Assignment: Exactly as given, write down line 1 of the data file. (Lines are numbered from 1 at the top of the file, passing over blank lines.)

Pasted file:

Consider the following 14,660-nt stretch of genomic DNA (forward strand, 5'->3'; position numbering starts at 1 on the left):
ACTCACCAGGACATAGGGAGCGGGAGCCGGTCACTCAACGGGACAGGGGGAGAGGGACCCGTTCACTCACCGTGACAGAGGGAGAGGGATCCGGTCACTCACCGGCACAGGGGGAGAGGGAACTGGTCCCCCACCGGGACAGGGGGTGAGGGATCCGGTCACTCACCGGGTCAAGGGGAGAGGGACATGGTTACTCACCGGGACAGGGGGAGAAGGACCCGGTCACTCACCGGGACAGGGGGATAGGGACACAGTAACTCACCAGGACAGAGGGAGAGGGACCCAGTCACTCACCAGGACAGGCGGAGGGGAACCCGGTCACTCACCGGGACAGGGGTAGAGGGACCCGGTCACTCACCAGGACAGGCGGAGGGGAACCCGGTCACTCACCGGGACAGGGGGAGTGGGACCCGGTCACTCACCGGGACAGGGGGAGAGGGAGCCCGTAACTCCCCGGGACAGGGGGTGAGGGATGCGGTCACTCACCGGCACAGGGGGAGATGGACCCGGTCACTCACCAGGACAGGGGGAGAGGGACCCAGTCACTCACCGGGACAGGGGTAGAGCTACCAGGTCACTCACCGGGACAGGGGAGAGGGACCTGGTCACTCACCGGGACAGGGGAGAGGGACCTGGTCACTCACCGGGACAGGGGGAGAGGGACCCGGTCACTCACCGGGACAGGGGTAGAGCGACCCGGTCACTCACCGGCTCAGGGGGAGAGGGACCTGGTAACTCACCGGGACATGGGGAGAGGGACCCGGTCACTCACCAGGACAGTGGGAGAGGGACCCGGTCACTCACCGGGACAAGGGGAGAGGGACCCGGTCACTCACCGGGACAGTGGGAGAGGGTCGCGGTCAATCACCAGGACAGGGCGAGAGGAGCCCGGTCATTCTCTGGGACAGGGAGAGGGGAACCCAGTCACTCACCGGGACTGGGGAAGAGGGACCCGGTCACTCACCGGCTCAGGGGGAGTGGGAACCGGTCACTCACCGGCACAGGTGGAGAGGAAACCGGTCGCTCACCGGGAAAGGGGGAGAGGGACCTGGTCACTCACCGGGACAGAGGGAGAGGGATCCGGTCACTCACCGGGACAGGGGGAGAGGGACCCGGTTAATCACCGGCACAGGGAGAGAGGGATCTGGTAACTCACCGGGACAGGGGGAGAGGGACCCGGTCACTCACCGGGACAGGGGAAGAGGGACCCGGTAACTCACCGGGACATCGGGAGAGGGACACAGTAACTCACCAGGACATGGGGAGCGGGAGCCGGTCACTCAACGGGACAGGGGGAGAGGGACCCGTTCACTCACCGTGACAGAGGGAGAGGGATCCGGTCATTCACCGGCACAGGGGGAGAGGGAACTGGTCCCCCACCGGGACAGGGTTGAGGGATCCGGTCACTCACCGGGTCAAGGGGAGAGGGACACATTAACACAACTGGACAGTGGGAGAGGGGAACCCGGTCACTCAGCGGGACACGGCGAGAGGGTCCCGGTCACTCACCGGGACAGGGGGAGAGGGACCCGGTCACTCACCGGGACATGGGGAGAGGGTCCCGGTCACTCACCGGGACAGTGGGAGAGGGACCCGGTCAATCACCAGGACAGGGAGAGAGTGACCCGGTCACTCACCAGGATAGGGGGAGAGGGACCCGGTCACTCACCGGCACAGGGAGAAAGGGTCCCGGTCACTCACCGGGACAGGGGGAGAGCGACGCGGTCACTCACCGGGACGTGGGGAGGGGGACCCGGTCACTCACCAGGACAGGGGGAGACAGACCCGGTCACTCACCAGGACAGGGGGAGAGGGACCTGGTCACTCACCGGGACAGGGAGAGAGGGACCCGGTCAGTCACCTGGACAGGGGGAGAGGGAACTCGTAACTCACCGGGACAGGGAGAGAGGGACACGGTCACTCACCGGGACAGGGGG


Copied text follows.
Consider the following 14,660-nt stretch of genomic DNA (forward strand, 5'->3'; position numbering starts at 1 on the left):